September 4, 2004: The suicide note Kaveh wrote/mailed out arrives at our house. We all take turns reading it incredulously, thinking it has to be some kind of mistake, until my mom starts calling people and confirms that, indeed, his wife came home and found him in the basement. My mom, Krissy, and I are emotional wrecks for the rest of the day. Not exactly great timing, because I'm getting married the next day and am heading out to Dave and Buster's with Nick and his family for a pre-wedding party. Nick has almost zero compassion when I call him, sobbing, with the news. To be fair, he saw Kaveh maybe once or twice, but it should have been obvious that the news was tearing me up. But, no. I'm still crying on the way to D&B's- not only because of Kaveh, but also because I'm being yelled at for not sucking it up and putting on a happy face. The rest of Nick's family is much more compassionate. Nick's sister-in-law leads me in a prayer in the middle of the gaming floor, which I appreciate even though I am an agnostic.
Why this insensitivity wasn't the straw that broke the camel's back concerning my and Nick's relationship troubles, I don't know. He was the first boyfriend I ever had, and because of that and several other unpleasantries I don't feel like dredging up right now, part of me was afraid that no one else would ever love me.
I managed to say my piece about Kaveh at the time. I don't really have much to add to it. I still miss him, he was an awesome guy, and I still tear up if I dwell on it too much. I haven't heard much about his wife or son since, but I do know they're still in Pittsburgh, and I think Armon (his son) is gearing up for second grade this year. Last I heard, he is secure in the knowledge that Daddy is in Heaven.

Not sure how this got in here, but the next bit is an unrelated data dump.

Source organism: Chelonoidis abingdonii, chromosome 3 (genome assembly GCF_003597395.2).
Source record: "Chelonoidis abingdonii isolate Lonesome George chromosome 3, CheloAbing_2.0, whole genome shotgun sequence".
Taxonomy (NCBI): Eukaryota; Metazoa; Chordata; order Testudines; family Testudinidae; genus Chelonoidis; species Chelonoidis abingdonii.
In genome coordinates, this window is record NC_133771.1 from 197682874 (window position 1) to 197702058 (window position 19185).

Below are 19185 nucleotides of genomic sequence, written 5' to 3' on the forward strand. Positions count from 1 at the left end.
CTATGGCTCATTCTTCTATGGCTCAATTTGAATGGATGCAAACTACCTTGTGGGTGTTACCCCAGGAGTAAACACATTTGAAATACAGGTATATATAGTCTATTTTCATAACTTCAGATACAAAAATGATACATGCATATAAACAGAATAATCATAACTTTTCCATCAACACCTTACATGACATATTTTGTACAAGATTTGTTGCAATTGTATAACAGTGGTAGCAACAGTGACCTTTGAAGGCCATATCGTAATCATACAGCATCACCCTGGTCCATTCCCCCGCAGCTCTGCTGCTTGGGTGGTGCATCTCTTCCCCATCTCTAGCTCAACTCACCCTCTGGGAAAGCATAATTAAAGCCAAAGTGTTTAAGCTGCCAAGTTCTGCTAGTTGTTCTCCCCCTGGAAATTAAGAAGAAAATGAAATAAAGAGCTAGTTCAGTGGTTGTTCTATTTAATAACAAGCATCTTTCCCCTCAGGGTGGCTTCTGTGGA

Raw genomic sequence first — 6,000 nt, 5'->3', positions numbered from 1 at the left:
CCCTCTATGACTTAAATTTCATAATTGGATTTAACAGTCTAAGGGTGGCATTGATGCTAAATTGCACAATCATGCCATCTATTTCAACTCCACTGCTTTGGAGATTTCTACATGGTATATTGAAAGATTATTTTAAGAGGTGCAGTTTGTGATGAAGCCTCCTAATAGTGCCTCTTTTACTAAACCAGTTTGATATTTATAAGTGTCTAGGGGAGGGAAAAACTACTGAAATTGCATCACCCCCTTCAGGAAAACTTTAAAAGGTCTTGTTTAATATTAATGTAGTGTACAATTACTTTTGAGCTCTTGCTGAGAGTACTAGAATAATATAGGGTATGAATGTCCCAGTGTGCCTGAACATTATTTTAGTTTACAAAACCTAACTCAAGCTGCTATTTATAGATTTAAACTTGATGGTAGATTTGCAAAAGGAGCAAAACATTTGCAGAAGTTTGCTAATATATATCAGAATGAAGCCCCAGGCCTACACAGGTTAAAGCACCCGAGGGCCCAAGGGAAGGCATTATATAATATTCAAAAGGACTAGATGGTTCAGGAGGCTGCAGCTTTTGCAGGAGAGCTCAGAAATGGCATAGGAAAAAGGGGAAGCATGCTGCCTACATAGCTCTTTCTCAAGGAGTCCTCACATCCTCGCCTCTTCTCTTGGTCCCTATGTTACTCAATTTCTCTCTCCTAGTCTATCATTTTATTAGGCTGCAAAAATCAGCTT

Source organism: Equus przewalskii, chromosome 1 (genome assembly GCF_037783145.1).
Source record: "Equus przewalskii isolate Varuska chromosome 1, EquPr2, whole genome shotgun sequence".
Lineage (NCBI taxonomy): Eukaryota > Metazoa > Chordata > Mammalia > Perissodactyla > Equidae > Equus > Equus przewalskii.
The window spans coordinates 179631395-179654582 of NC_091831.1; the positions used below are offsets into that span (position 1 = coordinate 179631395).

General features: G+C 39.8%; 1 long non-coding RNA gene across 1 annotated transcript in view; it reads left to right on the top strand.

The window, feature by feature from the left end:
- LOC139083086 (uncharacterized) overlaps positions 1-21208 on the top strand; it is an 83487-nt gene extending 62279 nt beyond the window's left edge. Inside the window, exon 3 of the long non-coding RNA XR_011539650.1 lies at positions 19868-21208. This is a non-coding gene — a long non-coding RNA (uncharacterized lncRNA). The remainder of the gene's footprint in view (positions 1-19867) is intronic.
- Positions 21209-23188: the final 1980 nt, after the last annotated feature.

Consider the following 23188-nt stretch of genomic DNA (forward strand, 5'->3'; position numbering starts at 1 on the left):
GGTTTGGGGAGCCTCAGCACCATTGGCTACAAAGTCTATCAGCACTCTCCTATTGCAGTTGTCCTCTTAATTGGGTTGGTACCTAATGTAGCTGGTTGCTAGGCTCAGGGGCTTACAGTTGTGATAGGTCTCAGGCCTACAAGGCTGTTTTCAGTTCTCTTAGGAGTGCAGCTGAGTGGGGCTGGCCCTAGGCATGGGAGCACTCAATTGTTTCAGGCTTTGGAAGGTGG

September 5, 2004: My wedding to Nick- admittedly a fun time, as I was determined to put the events of the day before in a quiet corner of my mind for later reflection. We moved into our apartment the same night. We separated two months later, and not long after that, Nick moved out. I wish I could've made one of our earlier breakups stick and just stayed friends with him. I wish we could have lived together prior to marriage, but we weren't able to afford it. Had we done so, I would have ended things much sooner. All the problems we had flared up a hundredfold when we lived together. Our daily routine soon lapsed into a cycle of 1) wake up in the morning, 2) fight, 3) go to work and cry all day, 4) come home, 5) fight, 6) go to bed, 7) back to step 1. I couldn't take it. Again, I've said my piece about this- as much as I want to say publicly, anyway. There are many details that I leave out for various reasons; email me if you're curious.